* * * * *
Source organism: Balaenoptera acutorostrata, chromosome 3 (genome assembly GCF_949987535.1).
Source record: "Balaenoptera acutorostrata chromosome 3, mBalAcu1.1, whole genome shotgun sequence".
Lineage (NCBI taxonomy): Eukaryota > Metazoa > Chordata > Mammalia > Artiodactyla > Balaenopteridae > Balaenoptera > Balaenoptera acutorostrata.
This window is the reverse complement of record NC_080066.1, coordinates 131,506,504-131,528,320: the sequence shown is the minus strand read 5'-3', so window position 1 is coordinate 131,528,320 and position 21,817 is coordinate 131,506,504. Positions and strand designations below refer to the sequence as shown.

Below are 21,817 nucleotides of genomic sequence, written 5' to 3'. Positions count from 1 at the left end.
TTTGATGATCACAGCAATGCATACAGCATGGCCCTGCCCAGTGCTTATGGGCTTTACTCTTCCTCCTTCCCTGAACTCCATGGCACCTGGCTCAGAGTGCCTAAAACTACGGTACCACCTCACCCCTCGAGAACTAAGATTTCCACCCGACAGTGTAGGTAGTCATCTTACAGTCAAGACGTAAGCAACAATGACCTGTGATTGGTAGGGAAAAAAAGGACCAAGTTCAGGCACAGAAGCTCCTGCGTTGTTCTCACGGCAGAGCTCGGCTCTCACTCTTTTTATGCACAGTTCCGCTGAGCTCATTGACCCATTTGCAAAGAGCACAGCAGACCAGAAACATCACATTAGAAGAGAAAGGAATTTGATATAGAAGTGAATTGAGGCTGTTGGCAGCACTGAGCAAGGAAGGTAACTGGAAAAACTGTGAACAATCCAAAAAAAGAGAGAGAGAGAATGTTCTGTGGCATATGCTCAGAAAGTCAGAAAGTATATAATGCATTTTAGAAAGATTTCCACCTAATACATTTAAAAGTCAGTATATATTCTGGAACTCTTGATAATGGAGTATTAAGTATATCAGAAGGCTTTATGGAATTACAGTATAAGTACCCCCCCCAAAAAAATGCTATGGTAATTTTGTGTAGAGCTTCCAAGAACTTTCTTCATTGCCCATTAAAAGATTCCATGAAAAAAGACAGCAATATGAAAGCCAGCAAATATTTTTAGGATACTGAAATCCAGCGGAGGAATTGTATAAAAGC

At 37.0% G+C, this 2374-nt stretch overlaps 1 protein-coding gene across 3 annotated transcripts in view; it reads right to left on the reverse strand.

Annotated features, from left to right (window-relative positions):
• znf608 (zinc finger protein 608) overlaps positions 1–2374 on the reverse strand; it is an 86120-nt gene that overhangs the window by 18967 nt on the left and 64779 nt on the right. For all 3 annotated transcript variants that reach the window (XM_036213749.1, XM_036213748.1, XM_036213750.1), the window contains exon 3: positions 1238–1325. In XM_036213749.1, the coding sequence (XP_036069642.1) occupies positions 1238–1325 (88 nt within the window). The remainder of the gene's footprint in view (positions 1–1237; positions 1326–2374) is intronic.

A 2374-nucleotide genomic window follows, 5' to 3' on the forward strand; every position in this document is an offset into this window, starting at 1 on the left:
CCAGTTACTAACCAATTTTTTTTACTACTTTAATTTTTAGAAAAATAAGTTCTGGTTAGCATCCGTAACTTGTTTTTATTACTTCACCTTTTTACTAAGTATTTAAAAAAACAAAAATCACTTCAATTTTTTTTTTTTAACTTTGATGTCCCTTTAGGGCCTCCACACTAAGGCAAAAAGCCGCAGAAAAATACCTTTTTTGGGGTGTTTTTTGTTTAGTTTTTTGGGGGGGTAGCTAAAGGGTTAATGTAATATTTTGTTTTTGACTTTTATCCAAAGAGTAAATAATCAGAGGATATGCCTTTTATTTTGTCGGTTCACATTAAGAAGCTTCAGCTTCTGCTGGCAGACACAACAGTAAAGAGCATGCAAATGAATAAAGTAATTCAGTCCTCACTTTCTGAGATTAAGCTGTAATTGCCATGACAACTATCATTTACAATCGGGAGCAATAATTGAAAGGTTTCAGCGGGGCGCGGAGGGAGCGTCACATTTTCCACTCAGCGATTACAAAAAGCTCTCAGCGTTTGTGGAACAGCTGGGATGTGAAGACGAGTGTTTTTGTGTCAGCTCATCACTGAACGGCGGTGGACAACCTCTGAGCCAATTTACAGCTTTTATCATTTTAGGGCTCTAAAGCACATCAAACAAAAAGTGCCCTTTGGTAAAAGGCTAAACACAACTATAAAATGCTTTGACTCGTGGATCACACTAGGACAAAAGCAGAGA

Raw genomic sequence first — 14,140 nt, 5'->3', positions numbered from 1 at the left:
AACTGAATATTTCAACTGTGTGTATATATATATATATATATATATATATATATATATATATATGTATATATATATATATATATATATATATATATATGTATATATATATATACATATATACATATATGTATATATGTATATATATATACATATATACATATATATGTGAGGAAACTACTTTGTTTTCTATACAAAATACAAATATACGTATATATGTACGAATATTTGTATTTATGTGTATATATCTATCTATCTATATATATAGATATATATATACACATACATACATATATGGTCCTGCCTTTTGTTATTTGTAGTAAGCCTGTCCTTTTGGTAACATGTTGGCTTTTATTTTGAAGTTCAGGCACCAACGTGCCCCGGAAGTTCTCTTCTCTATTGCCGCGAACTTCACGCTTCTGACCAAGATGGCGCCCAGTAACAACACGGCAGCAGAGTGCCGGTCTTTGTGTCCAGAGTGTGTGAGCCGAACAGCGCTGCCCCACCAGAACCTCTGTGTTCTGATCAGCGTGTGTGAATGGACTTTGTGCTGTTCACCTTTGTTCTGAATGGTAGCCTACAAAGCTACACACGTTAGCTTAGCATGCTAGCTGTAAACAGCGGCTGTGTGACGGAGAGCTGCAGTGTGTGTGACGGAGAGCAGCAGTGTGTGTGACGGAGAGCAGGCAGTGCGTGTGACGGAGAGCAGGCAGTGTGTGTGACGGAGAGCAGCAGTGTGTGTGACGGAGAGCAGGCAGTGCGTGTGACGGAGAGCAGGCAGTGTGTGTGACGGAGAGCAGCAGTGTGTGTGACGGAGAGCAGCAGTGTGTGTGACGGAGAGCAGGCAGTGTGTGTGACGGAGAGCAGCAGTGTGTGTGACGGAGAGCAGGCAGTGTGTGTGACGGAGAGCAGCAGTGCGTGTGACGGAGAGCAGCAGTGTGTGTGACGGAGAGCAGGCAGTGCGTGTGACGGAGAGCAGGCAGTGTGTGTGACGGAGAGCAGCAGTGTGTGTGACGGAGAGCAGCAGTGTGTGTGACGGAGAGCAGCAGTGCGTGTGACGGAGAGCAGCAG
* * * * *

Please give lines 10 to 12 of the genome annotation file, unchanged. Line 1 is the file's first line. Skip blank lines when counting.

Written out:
A 2374-nucleotide genomic window follows, 5' to 3' on the forward strand; every position in this document is an offset into this window, starting at 1 on the left:
CCAGTTACTAACCAATTTTTTTTACTACTTTAATTTTTAGAAAAATAAGTTCTGGTTAGCATCCGTAACTTGTTTTTATTACTTCACCTTTTTACTAAGTATTTAAAAAAACAAAAATCACTTCAATTTTTTTTTTTTAACTTTGATGTCCCTTTAGGGCCTCCACACTAAGGCAAAAAGCCGCAGAAAAATACCTTTTTTGGGGTGTTTTTTGTTTAGTTTTTTGGGGGGGTAGCTAAAGGGTTAATGTAATATTTTGTTTTTGACTTTTATCCAAAGAGTAAATAATCAGAGGATATGCCTTTTATTTTGTCGGTTCACATTAAGAAGCTTCAGCTTCTGCTGGCAGACACAACAGTAAAGAGCATGCAAATGAATAAAGTAATTCAGTCCTCACTTTCTGAGATTAAGCTGTAATTGCCATGACAACTATCATTTACAATCGGGAGCAATAATTGAAAGGTTTCAGCGGGGCGCGGAGGGAGCGTCACATTTTCCACTCAGCGATTACAAAAAGCTCTCAGCGTTTGTGGAACAGCTGGGATGTGAAGACGAGTGTTTTTGTGTCAGCTCATCACTGAACGGCGGTGGACAACCTCTGAGCCAATTTACAGCTTTTATCATTTTAGGGCTCTAAAGCACATCAAACAAAAAGTGCCCTTTGGTAAAAGGCTAAACACAACTATAAAATGCTTTGACTCGTGGATCACACTAGGACAAAAGCAGAGA

Raw genomic sequence first — 14,140 nt, 5'->3', positions numbered from 1 at the left: